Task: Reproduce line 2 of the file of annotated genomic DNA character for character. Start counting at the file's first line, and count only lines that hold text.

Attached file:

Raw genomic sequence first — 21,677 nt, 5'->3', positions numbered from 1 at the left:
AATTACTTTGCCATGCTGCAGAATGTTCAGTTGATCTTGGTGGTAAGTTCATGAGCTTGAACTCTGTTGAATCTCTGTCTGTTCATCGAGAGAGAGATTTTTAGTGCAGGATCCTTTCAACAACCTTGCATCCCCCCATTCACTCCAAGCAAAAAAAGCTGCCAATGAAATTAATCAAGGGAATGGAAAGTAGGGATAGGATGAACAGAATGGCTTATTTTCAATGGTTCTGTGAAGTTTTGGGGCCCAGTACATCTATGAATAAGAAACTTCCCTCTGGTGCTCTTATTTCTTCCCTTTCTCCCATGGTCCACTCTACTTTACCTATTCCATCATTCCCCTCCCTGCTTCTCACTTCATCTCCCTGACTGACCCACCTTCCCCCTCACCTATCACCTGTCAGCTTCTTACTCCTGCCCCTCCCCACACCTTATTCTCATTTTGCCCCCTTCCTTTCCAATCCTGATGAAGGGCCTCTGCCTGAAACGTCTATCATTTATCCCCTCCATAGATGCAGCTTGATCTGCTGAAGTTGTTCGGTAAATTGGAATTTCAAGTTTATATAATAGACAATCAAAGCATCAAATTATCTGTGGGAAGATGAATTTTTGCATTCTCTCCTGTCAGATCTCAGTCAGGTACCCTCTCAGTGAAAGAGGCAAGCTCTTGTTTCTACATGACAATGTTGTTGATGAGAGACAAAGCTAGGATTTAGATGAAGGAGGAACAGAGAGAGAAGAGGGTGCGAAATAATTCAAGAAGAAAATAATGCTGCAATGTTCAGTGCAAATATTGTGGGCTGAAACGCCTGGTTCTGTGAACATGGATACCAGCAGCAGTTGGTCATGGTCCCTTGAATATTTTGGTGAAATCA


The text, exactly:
AATTACTTTGCCATGCTGCAGAATGTTCAGTTGATCTTGGTGGTAAGTTCATGAGCTTGAACTCTGTTGAATCTCTGTCTGTTCATCGAGAGAGAGATTTTTAGTGCAGGATCCTTTCAACAACCTTGCATCCCCCCATTCACTCCAAGCAAAAAAAGCTGCCAATGAAATTAATCAAGGGAATGGAAAGTAGGGATAGGATGAACAGAATGGCTTATTTTCAATGGTTCTGTGAAGTTTTGGGGCCCAGTACATCTATGAATAAGAAACTTCCCTCTGGTGCTCTTATTTCTTCCCTTTCTCCCATGGTCCACTCTACTTTACCTATTCCATCATTCCCCTCCCTGCTTCTCACTTCATCTCCCTGACTGACCCACCTTCCCCCTCACCTATCACCTGTCAGCTTCTTACTCCTGCCCCTCCCCACACCTTATTCTCATTTTGCCCCCTTCCTTTCCAATCCTGATGAAGGGCCTCTGCCTGAAACGTCTATCATTTATCCCCTCCATAGATGCAGCTTGATCTGCTGAAGTTGTTCGGTAAATTGGAATTTCAAGTTTATATAATAGACAATCAAAGCATCAAATTATCTGTGGGAAGATGAATTTTTGCATTCTCTCCTGTCAGATCTCAGTCAGGTACCCTCTCAGTGAAAGAGGCAAGCTCTTGTTTCTACATGACAATGTTGTTGATGAGAGACAAAGCTAGGATTTAGATGAAGGAGGAACAGAGAGAGAAGAGGGTGCGAAATAATTCAAGAAGAAAATAATGCTGCAATGTTCAGTGCAAATATTGTGGGCTGAAACGCCTGGTTCTGTGAACATGGATACCAGCAGCAGTTGGTCATGGTCCCTTGAATATTTTGGTGAAATCA